“Factory farming is causing big problems way beyond the farms where the animals are kept.”
It was a grey day and the rain started to spit as I stood beside a river in the catchment area of China’s Lake Taihu, a well-known tourist spot. I watched aghast as smelly brown liquid poured from an adjacent pig shed and into the water. It’s just one of 2,000 intensive livestock farms reportedly in the Lake’s water basin. It was what I feared; the pollution being seen so dramatically in the lake is coming at least partly from the profusion of pig farms scattered across the countryside here.
The previous day, I was standing on the banks of the lake itself. I was enthralled by the country’s rich birdlife; egrets like pure white candy floss, marsh terns dancing acrobatically, a flash of cobalt-blue from a kingfisher. The misty haze familiar from Beijing had seemingly followed me here. I looked across the lake toward skyscrapers fading in the haze like ghostly shadows. Was it climatic or pollution? I’m still not sure.
I stood entranced by the wildlife before glancing at my boots which were covered in thick oily-green slime; so was the gravel, a fallen branch, anything that lay beside the shoreline. The water was lined with what looked like green paint. The lake had been hit by an algal bloom.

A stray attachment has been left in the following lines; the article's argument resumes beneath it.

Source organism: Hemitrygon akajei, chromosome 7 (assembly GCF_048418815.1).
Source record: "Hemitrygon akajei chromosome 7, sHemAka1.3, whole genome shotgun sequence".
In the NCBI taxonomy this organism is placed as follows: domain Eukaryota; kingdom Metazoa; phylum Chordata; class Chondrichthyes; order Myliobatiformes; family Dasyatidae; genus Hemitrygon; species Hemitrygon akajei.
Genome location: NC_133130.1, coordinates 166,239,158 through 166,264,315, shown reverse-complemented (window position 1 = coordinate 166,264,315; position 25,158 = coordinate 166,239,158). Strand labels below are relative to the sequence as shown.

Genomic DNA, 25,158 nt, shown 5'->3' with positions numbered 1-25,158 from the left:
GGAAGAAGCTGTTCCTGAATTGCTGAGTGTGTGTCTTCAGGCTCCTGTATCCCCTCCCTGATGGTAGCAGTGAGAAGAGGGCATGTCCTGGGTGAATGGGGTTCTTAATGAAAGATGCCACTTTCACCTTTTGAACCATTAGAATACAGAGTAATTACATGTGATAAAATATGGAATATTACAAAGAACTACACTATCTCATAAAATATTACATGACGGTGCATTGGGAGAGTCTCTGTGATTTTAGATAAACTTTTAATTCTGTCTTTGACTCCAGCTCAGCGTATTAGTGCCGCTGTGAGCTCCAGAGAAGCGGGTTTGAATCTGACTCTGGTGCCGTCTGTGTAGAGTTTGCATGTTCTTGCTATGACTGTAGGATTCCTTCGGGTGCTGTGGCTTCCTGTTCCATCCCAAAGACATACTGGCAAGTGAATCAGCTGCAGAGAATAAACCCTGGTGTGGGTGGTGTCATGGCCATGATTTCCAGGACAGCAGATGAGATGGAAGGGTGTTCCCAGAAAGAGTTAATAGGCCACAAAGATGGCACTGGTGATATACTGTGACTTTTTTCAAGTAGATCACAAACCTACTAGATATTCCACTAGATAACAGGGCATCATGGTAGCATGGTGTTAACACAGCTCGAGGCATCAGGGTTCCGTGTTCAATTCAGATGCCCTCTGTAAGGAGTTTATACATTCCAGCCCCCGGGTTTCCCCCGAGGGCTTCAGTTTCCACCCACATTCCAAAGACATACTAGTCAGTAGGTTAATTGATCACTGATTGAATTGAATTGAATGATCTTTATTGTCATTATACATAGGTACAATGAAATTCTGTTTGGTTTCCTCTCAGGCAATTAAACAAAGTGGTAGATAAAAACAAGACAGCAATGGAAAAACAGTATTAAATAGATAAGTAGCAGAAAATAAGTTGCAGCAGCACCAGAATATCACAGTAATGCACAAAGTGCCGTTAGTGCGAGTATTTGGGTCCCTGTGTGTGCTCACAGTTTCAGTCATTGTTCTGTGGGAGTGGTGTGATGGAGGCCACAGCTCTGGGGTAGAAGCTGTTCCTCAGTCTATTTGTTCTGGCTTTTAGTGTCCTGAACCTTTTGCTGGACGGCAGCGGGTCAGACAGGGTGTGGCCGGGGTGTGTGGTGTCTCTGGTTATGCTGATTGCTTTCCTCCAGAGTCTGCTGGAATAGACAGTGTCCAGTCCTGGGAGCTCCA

It’s a phenomenon seen around the world and a sign of serious pollution; tiny organisms multiply rapidly, thanks to polluting nutrients getting into the water, before dying and giving way to more of the same. The decaying mass of dead algae strips the water of its oxygen affecting aquatic life in its wake. Livestock farms are not the only source of pollution for this lake; fertilizer run-off, human sewage as well as livestock manure are all implicated.
A tourist map declares Lake Taihu as “endowed by nature”; it certainly is; and “clear water”; well, not now. It wasn’t the first time algal blooms had hit this beautiful lake. In 2007, it was hit so bad that over two million people had their drinking water cut off. The lake has since become a symbol of China’s deteriorating water quality.
Having stood beside the lake, it was a sickening feeling to be upstream hearing squealing incarcerated pigs as another flow of brown slurry slops toward the river. I went eye to eye with the pigs themselves; too many animals in too small a space; being reared intensively; their muck flowing uncontrolled. It brought it home to me; factory farming harms far more than the animals trapped in the system. It renewed my determination to find a better way.
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